Thin Sweet Spots Identification in the Duvernay Formation of North Central Alberta
The Duvernay shale liquids play running along the foothills east of the Rocky Mountains, possesses all the prerequisites of being a successful unconventional play, and has gained attention of the oil and gas industry in Alberta, Canada. Even though, the net shale isopachs range between 25 and 60 m for the most part within the play, at places it thins out. Considering the poor vertical resolution of the available seismic data, it is not possible to identify and characterize the thin Duvernay sweet spot zones using seismically-derived attributes. In a case study taken up recently, we found it challenging characterizing the thin Duvernay reservoir zone, and consequently developed a workflow that successfully addressed the challenge and identified the thin sweet spots. The workflow entailed extracting the P- and S- reflectivities from prestack seismic data using Fatti et al.'s approximation to the Zoeppritz equations, and then subjecting them to thin-bed reflectivity inversion. The latter process removes the time-varying effect of the wavelet from the data and the output of the inversion process can be viewed as spectrally-broadened seismic data, retrieved in the form of broadband reflectivity which can be filtered back to any desired bandwidth. This usually represents useful information for interpretation purposes. Filtered thin-bed reflectivity, obtained by convolving the reflectivity with a wavelet of a known frequency band-pass, not only provides an opportunity to study reflection character associated with features of interest, but also serves to confirm its close match with the original data. These P- and S-reflectivities with higher bandwidth were inverted into P- and S-impedances using model-based impedance inversion. This workflow, enabled us to differentiate between the Upper and Lower Duvernay intervals. Sweet spots were identified based on the constrained volume that was created using multi-attribute analysis.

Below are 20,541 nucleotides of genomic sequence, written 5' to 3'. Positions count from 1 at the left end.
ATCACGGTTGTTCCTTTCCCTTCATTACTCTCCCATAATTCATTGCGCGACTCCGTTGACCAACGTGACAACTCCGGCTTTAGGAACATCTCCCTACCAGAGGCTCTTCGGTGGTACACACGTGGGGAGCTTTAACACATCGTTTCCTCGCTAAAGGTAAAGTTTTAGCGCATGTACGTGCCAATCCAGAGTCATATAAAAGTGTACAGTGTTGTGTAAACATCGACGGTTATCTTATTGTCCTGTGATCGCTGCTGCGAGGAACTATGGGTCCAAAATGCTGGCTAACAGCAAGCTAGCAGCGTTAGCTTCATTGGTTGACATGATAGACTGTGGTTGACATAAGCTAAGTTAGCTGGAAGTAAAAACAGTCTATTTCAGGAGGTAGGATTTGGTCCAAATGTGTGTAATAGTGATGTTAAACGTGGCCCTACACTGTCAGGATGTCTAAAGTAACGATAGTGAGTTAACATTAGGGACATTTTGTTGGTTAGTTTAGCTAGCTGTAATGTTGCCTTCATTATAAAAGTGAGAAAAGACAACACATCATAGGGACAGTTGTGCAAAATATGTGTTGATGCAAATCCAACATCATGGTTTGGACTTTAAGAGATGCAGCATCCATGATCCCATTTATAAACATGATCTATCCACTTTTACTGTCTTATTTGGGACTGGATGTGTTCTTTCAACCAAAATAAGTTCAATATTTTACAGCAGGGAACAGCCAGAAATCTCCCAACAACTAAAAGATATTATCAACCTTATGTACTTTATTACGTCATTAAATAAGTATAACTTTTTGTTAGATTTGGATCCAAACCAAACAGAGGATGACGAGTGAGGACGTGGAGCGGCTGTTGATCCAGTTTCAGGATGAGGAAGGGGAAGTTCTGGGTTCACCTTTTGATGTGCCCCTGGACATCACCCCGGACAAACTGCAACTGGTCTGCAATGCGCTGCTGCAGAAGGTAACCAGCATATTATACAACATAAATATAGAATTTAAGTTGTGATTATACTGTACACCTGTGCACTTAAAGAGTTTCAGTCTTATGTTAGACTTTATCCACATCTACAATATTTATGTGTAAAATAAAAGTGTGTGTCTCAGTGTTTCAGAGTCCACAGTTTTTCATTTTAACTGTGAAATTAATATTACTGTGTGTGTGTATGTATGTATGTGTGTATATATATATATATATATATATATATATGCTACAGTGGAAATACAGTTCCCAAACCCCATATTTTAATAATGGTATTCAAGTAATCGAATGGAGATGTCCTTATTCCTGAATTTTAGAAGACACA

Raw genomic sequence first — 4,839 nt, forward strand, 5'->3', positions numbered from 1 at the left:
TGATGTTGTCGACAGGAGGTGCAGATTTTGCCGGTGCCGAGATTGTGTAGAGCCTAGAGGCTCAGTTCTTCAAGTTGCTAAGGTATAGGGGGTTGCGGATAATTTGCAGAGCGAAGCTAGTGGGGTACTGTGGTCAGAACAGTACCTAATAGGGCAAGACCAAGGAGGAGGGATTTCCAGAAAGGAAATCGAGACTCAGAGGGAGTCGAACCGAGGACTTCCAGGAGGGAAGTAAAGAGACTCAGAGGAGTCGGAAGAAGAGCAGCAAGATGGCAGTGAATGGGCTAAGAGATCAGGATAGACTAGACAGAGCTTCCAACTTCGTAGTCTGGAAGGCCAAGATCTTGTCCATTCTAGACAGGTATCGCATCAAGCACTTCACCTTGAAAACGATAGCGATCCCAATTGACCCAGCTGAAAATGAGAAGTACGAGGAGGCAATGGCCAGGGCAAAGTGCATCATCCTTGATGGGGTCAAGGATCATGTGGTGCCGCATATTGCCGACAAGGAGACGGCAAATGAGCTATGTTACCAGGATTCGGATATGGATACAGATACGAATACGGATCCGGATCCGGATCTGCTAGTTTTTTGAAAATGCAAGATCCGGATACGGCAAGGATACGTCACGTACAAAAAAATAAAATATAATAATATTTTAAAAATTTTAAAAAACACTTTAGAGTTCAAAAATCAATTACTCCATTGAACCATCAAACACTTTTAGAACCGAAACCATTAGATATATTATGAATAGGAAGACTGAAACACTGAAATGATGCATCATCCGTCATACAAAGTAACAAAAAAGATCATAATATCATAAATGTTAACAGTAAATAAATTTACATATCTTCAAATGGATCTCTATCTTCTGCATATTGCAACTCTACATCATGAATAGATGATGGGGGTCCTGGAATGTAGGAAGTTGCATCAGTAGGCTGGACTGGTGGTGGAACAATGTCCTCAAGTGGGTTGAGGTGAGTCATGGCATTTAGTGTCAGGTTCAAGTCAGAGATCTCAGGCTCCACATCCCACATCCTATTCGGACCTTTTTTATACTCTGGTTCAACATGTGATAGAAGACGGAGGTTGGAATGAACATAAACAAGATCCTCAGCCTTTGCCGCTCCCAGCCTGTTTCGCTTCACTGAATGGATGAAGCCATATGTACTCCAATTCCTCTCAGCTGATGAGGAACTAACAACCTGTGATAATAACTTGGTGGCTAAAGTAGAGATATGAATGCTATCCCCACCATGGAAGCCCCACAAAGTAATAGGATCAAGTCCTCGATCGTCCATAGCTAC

AAPG Datapages/Search and Discovery Article #90259 ©2016 AAPG Annual Convention and Exhibition, Calgary, Alberta, Canada, June 19-22, 2016